Auger electron. The same process could also result in the emission of light
particles, or photons, at specific energies or frequencies, the most prominent
of which are called K-alpha x-rays.
The astronomers believe that K-alpha x-ray frequencies kick the close-in
electrons out of heavy metal atoms such as platinum, causing many far-out
electrons to fall in, and many more electrons to be kicked out. These free
Auger electrons are low in energy but great in number, and could feasibly
bombard nearby malignant cells and shatter their DNA.
While typical therapeutic x-ray machines such as CT scanners generate
full-spectrum x-rays, hospitals could employ RNPT using only K-alpha x-rays,
which would greatly reduce a patient’s radiation exposure.
That’s the function of the proof-of-principle device that the team has
constructed. Though the working tabletop prototype needs to be further
developed, these first experiments show that the Auger effect can be used to deliver
specific frequencies of x-ray radiation to heavy metal nanoparticles embedded
in diseased tissue for imaging or therapy.
Gold and Platinum are only the first two elements that the team is studying
in detail for the application of the RNPT methodology. Both metals are safe to
use in the body. Platinum is already used in the chemotherapy drug cisplatin,
where it helps deliver the drug by binding to malignant DNA.
“This work could eventually lead to a combination of radiation therapy with
chemotherapy using platinum as the active agent,” Pradhan said.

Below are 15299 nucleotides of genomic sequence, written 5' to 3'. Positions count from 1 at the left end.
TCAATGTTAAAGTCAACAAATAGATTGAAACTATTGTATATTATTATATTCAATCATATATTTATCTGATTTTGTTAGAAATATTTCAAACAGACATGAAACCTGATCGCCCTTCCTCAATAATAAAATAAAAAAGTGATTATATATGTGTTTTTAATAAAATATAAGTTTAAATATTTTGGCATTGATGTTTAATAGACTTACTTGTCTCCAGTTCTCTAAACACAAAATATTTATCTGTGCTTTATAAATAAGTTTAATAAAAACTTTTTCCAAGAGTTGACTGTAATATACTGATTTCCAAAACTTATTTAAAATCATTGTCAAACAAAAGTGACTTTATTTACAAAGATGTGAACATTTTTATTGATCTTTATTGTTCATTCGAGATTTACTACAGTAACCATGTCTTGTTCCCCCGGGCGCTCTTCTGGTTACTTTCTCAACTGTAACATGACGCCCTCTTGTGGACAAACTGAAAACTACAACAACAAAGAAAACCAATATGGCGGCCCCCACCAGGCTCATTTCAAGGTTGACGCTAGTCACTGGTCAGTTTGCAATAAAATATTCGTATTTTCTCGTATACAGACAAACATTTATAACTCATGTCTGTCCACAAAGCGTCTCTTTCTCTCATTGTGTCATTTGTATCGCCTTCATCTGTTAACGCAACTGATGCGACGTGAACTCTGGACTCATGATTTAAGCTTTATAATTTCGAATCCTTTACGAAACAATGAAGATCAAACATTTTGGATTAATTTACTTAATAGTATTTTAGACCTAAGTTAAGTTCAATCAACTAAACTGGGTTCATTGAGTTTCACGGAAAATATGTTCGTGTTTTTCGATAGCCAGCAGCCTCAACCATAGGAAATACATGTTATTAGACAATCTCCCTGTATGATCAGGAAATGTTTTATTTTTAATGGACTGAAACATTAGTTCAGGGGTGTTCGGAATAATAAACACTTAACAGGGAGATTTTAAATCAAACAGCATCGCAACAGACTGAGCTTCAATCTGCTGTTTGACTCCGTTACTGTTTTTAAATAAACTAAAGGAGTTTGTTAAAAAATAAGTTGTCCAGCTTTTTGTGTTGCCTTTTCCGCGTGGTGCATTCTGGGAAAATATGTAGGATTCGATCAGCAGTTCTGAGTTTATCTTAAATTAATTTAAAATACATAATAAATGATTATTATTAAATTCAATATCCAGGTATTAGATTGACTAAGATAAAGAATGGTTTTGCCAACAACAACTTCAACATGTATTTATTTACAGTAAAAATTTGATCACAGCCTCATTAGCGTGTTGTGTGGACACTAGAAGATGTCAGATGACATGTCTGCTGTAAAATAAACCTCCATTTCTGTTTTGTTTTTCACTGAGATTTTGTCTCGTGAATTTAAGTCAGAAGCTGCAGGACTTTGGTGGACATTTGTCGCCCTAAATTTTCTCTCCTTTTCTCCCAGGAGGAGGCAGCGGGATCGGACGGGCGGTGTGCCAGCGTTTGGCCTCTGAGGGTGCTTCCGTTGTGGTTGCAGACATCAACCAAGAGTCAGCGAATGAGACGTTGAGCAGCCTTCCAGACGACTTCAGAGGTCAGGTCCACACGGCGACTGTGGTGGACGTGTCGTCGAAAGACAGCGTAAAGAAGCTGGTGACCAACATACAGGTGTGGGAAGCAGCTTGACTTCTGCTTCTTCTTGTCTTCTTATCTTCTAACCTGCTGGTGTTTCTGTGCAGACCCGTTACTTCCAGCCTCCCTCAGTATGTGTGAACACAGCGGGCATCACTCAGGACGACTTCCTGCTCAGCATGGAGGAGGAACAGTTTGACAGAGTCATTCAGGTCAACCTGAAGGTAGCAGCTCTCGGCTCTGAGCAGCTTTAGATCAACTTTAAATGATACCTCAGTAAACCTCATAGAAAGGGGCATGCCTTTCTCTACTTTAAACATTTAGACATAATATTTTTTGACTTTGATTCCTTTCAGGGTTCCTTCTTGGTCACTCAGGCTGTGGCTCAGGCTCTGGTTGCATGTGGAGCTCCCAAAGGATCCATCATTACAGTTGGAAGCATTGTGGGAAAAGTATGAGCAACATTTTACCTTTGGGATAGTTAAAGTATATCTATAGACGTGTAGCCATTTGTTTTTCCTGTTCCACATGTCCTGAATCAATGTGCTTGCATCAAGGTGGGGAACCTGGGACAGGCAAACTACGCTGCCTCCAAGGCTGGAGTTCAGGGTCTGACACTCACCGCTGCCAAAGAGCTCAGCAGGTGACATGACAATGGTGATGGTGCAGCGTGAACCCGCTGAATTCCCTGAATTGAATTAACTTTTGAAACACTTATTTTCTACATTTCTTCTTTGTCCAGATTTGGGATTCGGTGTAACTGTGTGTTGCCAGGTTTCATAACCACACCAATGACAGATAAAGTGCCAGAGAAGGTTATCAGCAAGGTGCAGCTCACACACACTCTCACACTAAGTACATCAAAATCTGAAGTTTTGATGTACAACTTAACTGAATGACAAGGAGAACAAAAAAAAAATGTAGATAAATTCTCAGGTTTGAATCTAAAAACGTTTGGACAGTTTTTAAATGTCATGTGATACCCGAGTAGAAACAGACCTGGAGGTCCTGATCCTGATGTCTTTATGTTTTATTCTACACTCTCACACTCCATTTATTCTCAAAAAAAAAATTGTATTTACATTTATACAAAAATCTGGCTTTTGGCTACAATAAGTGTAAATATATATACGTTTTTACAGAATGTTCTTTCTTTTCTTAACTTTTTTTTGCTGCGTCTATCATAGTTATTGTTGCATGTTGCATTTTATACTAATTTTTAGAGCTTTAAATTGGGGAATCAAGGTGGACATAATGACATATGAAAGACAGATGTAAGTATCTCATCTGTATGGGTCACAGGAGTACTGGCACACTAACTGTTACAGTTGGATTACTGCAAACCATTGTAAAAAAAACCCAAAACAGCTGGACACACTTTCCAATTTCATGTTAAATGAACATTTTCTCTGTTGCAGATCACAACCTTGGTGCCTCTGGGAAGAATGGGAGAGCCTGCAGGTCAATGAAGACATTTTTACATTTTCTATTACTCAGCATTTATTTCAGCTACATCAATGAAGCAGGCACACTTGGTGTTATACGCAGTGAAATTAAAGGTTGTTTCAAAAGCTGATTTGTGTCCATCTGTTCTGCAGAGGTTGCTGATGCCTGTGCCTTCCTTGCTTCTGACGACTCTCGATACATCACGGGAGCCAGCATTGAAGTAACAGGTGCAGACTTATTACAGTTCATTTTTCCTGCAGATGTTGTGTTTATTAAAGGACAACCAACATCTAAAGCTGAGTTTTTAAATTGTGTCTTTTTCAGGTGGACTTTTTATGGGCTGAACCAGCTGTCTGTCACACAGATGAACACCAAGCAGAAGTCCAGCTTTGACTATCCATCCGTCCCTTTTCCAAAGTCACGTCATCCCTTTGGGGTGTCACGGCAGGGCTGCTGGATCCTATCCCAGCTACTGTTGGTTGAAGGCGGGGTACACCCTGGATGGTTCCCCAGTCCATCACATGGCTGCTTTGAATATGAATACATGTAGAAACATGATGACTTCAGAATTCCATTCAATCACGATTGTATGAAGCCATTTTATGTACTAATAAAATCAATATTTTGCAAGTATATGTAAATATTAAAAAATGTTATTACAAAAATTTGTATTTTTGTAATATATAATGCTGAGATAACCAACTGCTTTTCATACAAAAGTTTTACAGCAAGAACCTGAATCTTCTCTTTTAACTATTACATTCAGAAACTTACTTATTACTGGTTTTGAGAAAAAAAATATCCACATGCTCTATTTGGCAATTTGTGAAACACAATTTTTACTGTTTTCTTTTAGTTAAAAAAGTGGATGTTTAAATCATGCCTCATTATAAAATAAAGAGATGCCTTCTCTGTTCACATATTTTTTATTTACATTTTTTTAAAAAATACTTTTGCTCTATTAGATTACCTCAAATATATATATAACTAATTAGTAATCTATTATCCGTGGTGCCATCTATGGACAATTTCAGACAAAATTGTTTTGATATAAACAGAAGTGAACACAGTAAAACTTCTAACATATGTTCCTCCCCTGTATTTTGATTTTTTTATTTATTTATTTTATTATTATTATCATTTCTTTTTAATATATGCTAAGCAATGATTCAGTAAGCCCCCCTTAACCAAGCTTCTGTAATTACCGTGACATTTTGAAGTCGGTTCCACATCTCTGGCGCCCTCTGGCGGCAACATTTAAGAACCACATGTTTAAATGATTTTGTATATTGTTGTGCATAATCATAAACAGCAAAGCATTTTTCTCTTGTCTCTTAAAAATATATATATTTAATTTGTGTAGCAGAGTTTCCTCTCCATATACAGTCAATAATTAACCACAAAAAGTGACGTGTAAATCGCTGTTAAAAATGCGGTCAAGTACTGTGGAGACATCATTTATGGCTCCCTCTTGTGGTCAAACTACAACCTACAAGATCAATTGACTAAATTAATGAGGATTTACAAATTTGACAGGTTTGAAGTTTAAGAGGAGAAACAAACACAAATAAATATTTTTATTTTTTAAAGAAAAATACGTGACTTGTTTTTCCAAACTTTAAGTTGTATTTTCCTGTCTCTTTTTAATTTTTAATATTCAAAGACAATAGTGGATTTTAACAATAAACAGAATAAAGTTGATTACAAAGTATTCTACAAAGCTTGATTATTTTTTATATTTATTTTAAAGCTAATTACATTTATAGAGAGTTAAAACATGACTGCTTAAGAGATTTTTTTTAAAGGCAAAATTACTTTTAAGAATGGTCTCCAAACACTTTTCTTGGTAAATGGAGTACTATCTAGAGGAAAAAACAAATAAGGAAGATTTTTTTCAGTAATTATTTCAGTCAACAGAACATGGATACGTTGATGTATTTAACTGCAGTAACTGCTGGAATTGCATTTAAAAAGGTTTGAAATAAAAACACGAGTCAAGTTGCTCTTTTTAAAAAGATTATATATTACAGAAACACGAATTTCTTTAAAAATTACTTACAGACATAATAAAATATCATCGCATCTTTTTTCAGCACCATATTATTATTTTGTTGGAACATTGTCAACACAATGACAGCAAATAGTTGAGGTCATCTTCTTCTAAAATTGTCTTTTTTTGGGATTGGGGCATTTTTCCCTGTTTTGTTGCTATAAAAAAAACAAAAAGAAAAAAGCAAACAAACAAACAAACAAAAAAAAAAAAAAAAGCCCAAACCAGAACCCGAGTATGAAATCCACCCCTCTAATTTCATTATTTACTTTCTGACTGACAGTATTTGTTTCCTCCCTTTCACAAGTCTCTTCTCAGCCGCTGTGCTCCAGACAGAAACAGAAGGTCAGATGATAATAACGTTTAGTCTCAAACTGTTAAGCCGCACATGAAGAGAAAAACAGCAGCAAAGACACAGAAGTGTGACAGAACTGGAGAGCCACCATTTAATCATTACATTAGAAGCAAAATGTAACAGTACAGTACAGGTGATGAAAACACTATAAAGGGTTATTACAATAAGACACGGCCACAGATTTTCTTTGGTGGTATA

Cancer therapy is new territory for the astronomers. Together with Yu, they
came upon the idea for RNPT when they were trying to understand the abundance
of different chemical elements inside stars.
Their goal at the time was to help astronomers understand what different stars
are made of, based on how radiation flows through them and emanates from them.
Astronomers already have several methods for doing this, but their results
vary widely. By simulating how different elements behave when exposed to the
radiation inside stars, Nahar and Pradhan hope to help astronomers determine
precisely what our sun is made of.
Even for a profession as mathematically rigorous as astronomy, Nahar and
Pradhan’s undertaking is staggeringly large. They must calculate how every
possible atom contained in a star will react to every possible wavelength of
energy. They rely on the Ohio
for these calculations and simulations; in fact, their research team has ranked
among the biggest users of computational resources ever since the center’s
establishment more than two decades ago.
The simulations have started to pay off, in an astrophysical sense. They
have revealed that previous observations and calculations of chemical
abundances of the sun may in fact be off by as much as 50%.
Even more surprising to the astronomers were the results for simulating the
radiation absorption by heavy metal atoms, such as iron. Iron plays the
dominant role in controlling radiation flow through stars, but it is also
observed in some black hole environments, where K-alpha x-rays can be detected
“That’s when we realized that the implications went way beyond atomic
astrophysics,” Pradhan said. “X-rays are used all the time in radiation
treatments and imaging, and so are heavy metals—just not in this way. If we
could target heavy metal nanoparticles to certain sites in the body, x-ray
imaging and therapy could be more powerful, reduce radiation exposure, and be
much more precise.”